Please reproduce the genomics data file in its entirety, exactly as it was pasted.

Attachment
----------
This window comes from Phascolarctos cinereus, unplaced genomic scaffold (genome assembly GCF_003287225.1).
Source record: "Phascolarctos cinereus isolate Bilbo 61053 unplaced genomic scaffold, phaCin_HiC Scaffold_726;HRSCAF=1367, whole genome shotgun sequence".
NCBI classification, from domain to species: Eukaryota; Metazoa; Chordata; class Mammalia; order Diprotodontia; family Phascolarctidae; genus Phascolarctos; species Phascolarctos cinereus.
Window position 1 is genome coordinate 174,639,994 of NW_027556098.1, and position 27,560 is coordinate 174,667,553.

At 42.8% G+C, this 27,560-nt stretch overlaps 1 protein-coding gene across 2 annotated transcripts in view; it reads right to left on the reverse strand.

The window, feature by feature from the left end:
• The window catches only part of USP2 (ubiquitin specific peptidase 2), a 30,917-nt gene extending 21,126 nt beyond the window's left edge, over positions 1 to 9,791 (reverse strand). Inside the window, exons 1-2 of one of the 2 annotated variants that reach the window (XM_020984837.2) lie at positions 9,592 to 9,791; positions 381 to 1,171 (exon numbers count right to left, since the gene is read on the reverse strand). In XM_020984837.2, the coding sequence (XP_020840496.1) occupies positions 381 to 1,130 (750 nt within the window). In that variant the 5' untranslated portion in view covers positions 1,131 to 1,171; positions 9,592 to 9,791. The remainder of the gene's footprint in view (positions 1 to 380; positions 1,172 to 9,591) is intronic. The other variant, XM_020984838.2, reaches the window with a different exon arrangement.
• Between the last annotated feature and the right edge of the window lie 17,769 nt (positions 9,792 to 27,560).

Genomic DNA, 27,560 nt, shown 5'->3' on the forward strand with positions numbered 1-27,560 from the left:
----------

This window comes from Phascolarctos cinereus, unplaced genomic scaffold (genome assembly GCF_003287225.1).
Source record: "Phascolarctos cinereus isolate Bilbo 61053 unplaced genomic scaffold, phaCin_HiC Scaffold_726;HRSCAF=1367, whole genome shotgun sequence".
NCBI classification, from domain to species: Eukaryota; Metazoa; Chordata; class Mammalia; order Diprotodontia; family Phascolarctidae; genus Phascolarctos; species Phascolarctos cinereus.
Window position 1 is genome coordinate 174,639,994 of NW_027556098.1, and position 27,560 is coordinate 174,667,553.

At 42.8% G+C, this 27,560-nt stretch overlaps 1 protein-coding gene across 2 annotated transcripts in view; it reads right to left on the reverse strand.

The window, feature by feature from the left end:
• The window catches only part of USP2 (ubiquitin specific peptidase 2), a 30,917-nt gene extending 21,126 nt beyond the window's left edge, over positions 1 to 9,791 (reverse strand). Inside the window, exons 1-2 of one of the 2 annotated variants that reach the window (XM_020984837.2) lie at positions 9,592 to 9,791; positions 381 to 1,171 (exon numbers count right to left, since the gene is read on the reverse strand). In XM_020984837.2, the coding sequence (XP_020840496.1) occupies positions 381 to 1,130 (750 nt within the window). In that variant the 5' untranslated portion in view covers positions 1,131 to 1,171; positions 9,592 to 9,791. The remainder of the gene's footprint in view (positions 1 to 380; positions 1,172 to 9,591) is intronic. The other variant, XM_020984838.2, reaches the window with a different exon arrangement.
• Between the last annotated feature and the right edge of the window lie 17,769 nt (positions 9,792 to 27,560).

Genomic DNA, 27,560 nt, shown 5'->3' on the forward strand with positions numbered 1-27,560 from the left: